Form the groupings. Put each of the items that you are studying into one of the categories that you have created. If some items do not fit, you may need to make a new category or modify your categories. Label each category for the characteristic shared by its members. Examples of labels for categories might include “Countries with more than 100 million people,” “Countries with fewer than 1 million people,” “Democracies,” or “Dictatorships.”
Analyze Cause and Effect
When you analyze information by identifying cause-and-effect relationships, you find how one event leads to the next. It is important to find evidence that one event caused another. If one event happened earlier than another, it did not necessarily cause the later event. Understanding causes and effects can help you solve problems. Practice this skill as you read the text below. What words in the text indicate the causes of the end of communism in the Soviet Union and the eastern bloc? Which indicate effects?
Economic stagnation, external pressure from the West, and internal dissent eroded the Soviet bloc. In the 1980s, the reformist Soviet leader Mikhail Gorbachev pushed both perestroika, a wide-ranging restructuring of political and economic life, and glasnost, a policy of openness where the Soviet government increased its tolerance of dissent and freedom of expression. The hunger for openness spread to the central European Soviet bloc countries. In 1989, the Polish reform party Solidarity competed in parliamentary elections, Hungarians enjoyed the freedom to visit Austria, and pro-democratic protests in East Germany led Communist governments to fold throughout the region.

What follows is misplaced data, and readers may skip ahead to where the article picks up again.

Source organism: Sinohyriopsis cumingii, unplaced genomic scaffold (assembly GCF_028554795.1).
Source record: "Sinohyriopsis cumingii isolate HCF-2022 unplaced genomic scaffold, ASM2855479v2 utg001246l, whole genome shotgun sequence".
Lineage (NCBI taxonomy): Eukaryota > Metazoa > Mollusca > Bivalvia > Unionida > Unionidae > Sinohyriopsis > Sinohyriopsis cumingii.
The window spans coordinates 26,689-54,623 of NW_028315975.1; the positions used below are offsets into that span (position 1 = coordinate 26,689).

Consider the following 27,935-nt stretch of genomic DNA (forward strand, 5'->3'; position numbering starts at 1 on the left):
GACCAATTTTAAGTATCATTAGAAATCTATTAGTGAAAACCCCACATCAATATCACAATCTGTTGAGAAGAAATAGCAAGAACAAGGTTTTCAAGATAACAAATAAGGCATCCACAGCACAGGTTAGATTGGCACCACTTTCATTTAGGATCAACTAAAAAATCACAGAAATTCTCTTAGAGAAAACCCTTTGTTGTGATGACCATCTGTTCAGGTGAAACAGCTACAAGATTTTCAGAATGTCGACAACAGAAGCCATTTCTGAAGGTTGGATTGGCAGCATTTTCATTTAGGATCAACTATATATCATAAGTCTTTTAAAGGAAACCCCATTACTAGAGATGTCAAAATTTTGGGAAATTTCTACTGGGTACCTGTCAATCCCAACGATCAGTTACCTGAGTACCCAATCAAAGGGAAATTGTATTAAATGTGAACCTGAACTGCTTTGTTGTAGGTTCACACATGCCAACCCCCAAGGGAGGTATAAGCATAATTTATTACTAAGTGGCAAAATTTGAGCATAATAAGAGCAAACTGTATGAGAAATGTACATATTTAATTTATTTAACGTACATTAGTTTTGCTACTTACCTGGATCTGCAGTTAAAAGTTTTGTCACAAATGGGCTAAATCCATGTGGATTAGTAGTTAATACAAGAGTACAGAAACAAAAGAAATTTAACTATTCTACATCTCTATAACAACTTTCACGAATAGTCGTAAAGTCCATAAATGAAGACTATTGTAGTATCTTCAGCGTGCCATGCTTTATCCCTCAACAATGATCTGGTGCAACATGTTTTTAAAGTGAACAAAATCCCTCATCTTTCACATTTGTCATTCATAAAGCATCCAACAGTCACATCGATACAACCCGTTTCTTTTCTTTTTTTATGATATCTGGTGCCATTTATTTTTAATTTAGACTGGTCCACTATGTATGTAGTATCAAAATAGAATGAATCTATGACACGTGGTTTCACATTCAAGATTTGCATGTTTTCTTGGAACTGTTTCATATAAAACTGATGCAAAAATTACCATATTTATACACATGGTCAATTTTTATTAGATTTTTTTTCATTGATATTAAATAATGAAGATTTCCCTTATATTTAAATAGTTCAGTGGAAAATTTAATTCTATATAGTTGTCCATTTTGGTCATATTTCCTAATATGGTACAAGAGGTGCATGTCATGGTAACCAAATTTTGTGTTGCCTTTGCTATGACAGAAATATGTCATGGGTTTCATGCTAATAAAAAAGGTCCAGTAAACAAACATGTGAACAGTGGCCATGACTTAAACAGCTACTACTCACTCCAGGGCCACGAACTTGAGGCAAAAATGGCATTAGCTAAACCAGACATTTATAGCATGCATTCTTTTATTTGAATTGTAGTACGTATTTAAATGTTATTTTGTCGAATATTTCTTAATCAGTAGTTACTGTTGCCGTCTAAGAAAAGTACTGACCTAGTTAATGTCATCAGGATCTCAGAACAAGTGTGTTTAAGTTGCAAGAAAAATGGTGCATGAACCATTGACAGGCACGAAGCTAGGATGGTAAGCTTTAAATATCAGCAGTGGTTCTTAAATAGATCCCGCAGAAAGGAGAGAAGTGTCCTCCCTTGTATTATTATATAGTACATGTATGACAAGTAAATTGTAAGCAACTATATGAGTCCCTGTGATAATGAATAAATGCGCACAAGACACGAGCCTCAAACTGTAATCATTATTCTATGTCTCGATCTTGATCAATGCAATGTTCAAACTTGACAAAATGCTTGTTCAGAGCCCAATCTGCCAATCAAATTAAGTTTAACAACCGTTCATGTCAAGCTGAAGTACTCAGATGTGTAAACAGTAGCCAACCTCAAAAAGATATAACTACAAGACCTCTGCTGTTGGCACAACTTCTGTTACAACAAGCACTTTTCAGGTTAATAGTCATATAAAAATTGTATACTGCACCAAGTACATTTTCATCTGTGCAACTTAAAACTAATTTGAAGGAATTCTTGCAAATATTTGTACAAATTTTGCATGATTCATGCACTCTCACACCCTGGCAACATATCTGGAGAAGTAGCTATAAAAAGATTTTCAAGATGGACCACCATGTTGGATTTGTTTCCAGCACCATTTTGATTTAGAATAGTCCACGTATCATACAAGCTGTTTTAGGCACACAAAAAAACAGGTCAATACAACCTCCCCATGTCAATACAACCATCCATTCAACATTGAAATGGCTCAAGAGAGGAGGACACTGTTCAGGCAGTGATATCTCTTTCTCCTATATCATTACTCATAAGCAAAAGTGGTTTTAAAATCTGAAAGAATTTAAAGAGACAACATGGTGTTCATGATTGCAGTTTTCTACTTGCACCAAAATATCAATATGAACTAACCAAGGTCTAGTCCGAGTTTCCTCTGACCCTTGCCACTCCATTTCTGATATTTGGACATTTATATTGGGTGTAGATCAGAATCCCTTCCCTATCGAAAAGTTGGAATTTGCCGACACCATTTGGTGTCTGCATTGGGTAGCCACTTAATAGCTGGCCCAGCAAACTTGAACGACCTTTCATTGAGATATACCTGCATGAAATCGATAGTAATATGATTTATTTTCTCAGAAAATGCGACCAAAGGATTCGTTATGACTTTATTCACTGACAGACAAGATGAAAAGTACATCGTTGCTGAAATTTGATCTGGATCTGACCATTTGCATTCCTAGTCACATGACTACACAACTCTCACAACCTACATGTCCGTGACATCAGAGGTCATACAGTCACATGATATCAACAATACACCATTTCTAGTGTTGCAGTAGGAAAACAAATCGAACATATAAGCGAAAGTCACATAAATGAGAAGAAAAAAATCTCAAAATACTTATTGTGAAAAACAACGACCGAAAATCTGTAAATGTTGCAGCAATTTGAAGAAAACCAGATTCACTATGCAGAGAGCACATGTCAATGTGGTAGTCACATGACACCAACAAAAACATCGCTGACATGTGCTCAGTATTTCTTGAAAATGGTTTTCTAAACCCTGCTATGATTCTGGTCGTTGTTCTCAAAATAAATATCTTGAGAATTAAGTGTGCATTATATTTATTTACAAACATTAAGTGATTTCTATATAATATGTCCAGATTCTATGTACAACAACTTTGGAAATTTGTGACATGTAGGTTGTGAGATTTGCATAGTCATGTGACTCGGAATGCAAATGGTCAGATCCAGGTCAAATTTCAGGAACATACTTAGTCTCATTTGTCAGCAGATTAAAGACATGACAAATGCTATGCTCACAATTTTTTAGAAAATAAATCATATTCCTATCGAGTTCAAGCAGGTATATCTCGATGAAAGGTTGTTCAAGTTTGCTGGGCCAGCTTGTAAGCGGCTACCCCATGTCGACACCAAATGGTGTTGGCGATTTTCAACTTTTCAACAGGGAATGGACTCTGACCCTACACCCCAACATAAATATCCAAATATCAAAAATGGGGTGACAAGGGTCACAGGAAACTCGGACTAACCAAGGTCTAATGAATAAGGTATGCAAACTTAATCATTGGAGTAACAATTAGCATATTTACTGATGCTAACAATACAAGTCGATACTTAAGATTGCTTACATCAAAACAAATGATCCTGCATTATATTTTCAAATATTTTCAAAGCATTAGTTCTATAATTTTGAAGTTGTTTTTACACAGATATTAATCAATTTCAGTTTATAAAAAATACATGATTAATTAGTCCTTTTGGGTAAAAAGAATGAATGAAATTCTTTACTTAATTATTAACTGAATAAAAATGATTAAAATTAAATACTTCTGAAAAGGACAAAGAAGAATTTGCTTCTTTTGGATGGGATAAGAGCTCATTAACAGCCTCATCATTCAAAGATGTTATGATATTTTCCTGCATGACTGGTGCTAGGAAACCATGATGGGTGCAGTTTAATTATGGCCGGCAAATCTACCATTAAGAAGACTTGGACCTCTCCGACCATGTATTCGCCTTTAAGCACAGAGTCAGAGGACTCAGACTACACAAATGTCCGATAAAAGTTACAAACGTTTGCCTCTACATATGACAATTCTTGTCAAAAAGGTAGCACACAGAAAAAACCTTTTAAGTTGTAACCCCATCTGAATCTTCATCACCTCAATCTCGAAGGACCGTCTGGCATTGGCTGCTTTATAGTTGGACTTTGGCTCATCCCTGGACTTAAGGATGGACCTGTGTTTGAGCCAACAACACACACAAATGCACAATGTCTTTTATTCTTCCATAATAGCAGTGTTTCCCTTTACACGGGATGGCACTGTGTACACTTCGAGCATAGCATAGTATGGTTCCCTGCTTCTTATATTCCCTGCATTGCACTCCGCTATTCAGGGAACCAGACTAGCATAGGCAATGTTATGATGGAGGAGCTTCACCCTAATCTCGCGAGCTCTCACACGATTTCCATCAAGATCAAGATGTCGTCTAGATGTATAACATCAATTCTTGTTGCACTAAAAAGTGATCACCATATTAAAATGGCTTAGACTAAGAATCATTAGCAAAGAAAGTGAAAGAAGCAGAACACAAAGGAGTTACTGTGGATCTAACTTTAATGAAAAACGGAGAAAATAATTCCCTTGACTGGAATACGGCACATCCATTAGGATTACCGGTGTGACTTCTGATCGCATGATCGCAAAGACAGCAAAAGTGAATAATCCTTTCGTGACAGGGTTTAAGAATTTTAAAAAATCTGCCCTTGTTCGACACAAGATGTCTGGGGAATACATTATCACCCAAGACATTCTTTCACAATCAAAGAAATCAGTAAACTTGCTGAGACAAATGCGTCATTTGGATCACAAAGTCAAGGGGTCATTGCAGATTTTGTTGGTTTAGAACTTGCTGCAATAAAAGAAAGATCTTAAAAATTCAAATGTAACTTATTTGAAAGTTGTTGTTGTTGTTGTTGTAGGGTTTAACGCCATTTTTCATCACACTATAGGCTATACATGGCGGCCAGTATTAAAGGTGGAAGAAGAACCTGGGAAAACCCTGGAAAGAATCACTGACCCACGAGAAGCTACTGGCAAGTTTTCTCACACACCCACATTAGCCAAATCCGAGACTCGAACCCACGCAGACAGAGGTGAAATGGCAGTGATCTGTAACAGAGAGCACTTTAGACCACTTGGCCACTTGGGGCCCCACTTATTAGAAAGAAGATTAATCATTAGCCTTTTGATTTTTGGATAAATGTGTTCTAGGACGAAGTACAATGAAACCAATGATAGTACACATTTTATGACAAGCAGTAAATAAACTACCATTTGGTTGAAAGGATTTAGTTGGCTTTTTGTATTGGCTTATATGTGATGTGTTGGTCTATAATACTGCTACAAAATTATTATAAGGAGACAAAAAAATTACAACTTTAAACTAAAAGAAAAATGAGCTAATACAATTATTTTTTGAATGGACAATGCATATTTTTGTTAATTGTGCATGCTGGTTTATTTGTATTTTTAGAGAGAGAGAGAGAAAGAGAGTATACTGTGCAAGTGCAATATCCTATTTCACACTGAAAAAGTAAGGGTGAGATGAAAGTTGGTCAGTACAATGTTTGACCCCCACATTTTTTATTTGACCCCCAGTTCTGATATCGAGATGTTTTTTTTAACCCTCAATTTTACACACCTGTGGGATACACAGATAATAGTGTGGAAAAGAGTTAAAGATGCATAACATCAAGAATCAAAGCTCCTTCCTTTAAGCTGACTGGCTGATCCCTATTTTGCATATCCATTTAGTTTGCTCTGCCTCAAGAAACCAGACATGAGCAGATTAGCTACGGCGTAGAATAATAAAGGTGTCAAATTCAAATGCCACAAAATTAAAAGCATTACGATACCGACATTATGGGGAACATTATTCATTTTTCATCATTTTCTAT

Choose a starting point of observation. When trying to understand a historical event, choose the time of that event. If you are trying to understand a current event, you can work backward from a starting point in the present.
Consider earlier events to try to find connections to your starting point, including any language that signals causes. Put the evidence together to identify true causes. When reading, look for events that come before your starting point. Analyze whether these earlier events caused later events. Identify words that signal cause, such as “reason,” “because,” and “led to.” Analyze the information by developing connections between historical events. Make sure that there is evidence showing that the earlier events caused the later events and did not just happen earlier.
Consider later events to try to find connections to your starting point, including any language that signals effects. Put the evidence together to determine true effects. Look for events that come after your starting point. Analyze the information in order to determine whether these later events are effects of earlier events. Identify words that signal effect, such as “led to,” “so,” and “therefore.” Make sure that there is evidence showing that these later events were caused by earlier events and did not just happen later.